If you’re looking for an amazing easy hike on the Oregon Coast, you’ll definitely want to check out the Drift Creek Falls near Lincoln City. The drive is not bad at all, and if you’re coming from Portland you’re looking at just over 2 hours to get here.
The coolest part about this hike, in my opinion, is the impressive suspension bridge. The 240 foot long bridge spans across Drift Creek and is suspended about 100 feet in the air. The gorgeous waterfall of course is a nice bonus as well.
Two 29 foot towers support the bridge, which are anchored by bolts planted in rock on one side and concrete on the other. When crossing you will enjoy the beautiful view about 80 feet down to Drift Creek Falls.
A trail builder known by Scott Paul, who was with the Mt. Baker-Snoqualmie National Forest died in a tragic rigging accident. Paul was the construction foreman on the early Forest Service portion of the construction, and the bridge has been dedicated to him. A firm known as Sahale, that specalizes in trail bridge construction completed the beautiful bridge.
From Sahale’s website: “Drift Creek Bridge is unusual for light pedestrian suspension bridges in that it incorporates a quasi-stiffening truss in the deck. The bridge is anchored in rock on one side of the gorge and concrete deadmen are used on the other. Numerous design changes were made by Sahale during the process of construction, including changes to the anchor systems, tower configuration, truss assembly, wind cable connections, and railing system. Materials, including concrete, were mobilized to the site via helicopter, and the mainspan was erected from a skyline, more than 100 feet above the canyon floor.”
For those who have a fear of heights, this may not be the hike for you. Being 100 feet above the canyon, it may make your stomach drop. Keep in mind, you can still enjoy a great view without crossing.
With that said, we can assure you the bridge is more than safe and is built to support over 150,000 pounds. Alder trees, ferns and vine maple surround this gorgeous area in the rain-drenched Siuslaw National Forest.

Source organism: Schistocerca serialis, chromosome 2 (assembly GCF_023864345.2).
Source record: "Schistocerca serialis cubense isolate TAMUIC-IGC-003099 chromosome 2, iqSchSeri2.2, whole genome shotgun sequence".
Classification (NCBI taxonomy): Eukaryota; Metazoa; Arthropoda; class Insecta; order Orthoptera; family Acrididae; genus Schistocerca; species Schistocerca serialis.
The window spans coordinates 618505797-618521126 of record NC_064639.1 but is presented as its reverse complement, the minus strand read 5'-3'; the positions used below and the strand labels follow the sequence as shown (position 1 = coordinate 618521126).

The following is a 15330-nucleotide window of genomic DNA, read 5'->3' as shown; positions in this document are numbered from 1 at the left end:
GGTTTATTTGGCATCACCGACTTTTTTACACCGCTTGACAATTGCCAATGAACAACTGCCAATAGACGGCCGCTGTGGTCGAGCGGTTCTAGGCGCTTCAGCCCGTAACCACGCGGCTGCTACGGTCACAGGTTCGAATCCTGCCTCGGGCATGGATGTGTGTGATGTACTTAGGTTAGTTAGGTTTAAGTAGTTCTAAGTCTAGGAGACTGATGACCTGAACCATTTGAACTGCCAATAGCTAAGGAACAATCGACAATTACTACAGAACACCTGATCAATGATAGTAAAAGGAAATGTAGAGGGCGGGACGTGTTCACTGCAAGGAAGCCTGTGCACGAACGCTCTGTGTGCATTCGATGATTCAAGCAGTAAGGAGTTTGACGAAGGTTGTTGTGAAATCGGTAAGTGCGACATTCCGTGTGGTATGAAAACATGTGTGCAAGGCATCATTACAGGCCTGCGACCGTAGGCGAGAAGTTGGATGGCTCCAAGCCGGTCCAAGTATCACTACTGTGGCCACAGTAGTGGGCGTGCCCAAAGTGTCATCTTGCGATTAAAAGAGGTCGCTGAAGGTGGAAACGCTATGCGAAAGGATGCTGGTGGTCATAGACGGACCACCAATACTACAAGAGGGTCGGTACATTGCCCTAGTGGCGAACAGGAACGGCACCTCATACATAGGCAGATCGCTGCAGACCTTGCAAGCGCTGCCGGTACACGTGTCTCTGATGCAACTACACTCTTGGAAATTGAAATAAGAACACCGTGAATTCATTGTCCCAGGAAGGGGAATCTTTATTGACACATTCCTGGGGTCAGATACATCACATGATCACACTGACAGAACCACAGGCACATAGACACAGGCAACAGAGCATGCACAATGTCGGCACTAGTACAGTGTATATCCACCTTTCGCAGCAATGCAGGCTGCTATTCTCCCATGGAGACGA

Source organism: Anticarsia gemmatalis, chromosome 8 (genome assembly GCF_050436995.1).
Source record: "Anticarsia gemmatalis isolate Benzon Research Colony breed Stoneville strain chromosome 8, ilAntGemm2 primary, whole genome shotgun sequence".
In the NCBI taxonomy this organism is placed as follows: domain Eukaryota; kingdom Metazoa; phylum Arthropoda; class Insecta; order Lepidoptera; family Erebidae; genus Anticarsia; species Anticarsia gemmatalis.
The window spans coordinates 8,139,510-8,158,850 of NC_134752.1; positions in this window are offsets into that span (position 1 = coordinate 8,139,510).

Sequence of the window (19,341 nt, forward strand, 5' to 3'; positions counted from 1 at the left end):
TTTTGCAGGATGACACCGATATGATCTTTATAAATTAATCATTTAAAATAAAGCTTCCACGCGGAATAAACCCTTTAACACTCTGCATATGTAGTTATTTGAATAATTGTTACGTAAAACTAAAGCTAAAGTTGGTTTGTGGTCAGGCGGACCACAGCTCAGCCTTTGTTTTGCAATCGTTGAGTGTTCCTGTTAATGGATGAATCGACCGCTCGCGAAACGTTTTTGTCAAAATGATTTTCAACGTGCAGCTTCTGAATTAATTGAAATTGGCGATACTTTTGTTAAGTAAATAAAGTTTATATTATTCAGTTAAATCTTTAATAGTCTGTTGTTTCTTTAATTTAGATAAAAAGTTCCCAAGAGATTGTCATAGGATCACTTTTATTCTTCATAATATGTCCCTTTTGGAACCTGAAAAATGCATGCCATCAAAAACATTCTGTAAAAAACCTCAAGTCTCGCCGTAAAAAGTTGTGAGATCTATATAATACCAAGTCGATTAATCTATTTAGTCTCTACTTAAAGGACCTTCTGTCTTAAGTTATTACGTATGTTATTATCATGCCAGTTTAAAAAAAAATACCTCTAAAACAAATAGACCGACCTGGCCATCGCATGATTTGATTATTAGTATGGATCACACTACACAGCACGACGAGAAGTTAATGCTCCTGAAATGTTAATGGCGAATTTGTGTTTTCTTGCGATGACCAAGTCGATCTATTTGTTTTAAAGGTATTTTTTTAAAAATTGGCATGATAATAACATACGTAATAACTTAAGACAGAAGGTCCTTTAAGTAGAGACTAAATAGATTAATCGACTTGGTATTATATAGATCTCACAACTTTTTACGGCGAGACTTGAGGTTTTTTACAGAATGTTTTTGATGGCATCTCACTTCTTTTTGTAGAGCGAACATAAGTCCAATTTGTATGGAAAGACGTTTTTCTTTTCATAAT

Peter McCarthy / Flickr
The hike itself is considered moderate, at only 2.7 miles out and back. Before arriving you will pass through a historic restored covered bridge, which has been here since 1914.
This bridge was actually considered the oldest remaining covered bridge in Oregon. This bridge once served traffic on a main north-south route along the Oregon coast. Since then, new roads and highways have been built, thus diverting most of the traffic from the now remote site.
Drift Creek Falls is open year round, and not only great for hiking, but for running and fishing as well. For all pet lovers this hike is dog friendly, and as long as your pup is on a leash it is completely ok. If you have kids, this easy hike is more than ok for the little ones. Also worth noting, is parking will require a Northwest Forest Pass, which sets you back just $5 at the parking area.
How to get to Drift Creek Falls (courtesy of oregonhikers.org)
From Portland: Drive I-5 South to Exit 294 for 99W, Tigard and Newberg.
Keep on 99 West through Tigard, Sherwood, Newberg and Dundee for 22.9 miles and then turn left onto Highway 18 for Dayton and the Oregon Coast.
Drive 48.2 miles on Highway 18 through Grand Ronde and Rose Lodge and turn left onto Bear Creek Road for the signposted Drift Creek Falls Trail.
Drive 3.2 miles (the last couple of these miles are gravel) to a junction, where you keep straight and the pavement resumes.
In 0.1 miles, there’s another junction. Go left here on FR 1700 for Drift Creek Camp. This is a paved, single-lane road.
Drive 1.3 miles and keep right for Drift Creek Camp at a junction.
In 3.6 miles, there’s another junction, where you bear right on the paved road.
It’s 0.8 miles from here to the trailhead parking on the left side of the road.
From the south: Drive through Depoe Bay and continue north. Just past the Salishan golf course, turn right on Drift Creek Road. In a quarter mile, angle right on South Drift Creek Road. Turn left on Forest Service Road 17 and drive up for ten miles to the trailhead. This is a long, slow climb.